<pre>Sub AddToShortCut()
‘ Adds a menu item to the Cell shortcut menu
   Dim Bar As CommandBar
    Dim NewControl As CommandBarButton
    DeleteFromShortcut
    Set Bar = CommandBars(“Cell”)
    Set NewControl = Bar.Controls.Add _
      (Type:=msoControlButton, ID:=1, _
      temporary:=True)
    With NewControl
      .Caption = “Toggle &amp;Word Wrap”
      .OnAction = “ToggleWordWrap”
      .Picture = Application.CommandBars.GetImageMso(“WrapText”, 16, 16)
      .Style = msoButtonIconAndCaption
   End With
End Sub
</pre>
<p>

(I updated this using Live Writer — which at least lets you edit the HTML code.)

 

 

And it handles images, too.

Excel 2007 FAQ (Draft)

This is my first stab at a FAQ for Excel 2007. It’s based on Beta 2 Technical Refresh, so there is a chance that some of the problems noted will be fixed in the final version. Please feel free to add your own Q & A’s. Or, just the Q if you don’t have an A.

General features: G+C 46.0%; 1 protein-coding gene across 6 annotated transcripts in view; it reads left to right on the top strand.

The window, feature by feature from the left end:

[Note: Updated Nov-6-2006 with some corrections.]

User Interface

Q: How do I open a file?

A: That round logo in the upper left corner is not just for cosmetics. It’s called the Office Menu button, and it’s used for a variety of purposes, including file operations. Click it.

Q. How do I get to the Excel Options dialog box?

A. Click the round Office Menu button, then click Excel Options.

Q. I clicked the round Office Menu button, but I don’t see Excel Options.

A. Look at the very bottom. It’s a button, not a menu item. And make sure you don’t click Exit Excel by mistake.

Q: how do I hide/show the Ribbon?

A: Use Ctrl-F1 to toggle the display of the ribbon.

Q: Where did the xxxxxx command go?

A: There’s a pretty good chance that it’s on the ribbon somewhere. But there’s also a chance that it’s not on the ribbon. In the latter case, you can add the command to your QAT. Also, try using the old Excel 2003 hot keys (for example, Alt+T, I to display the Add-Ins dialog box).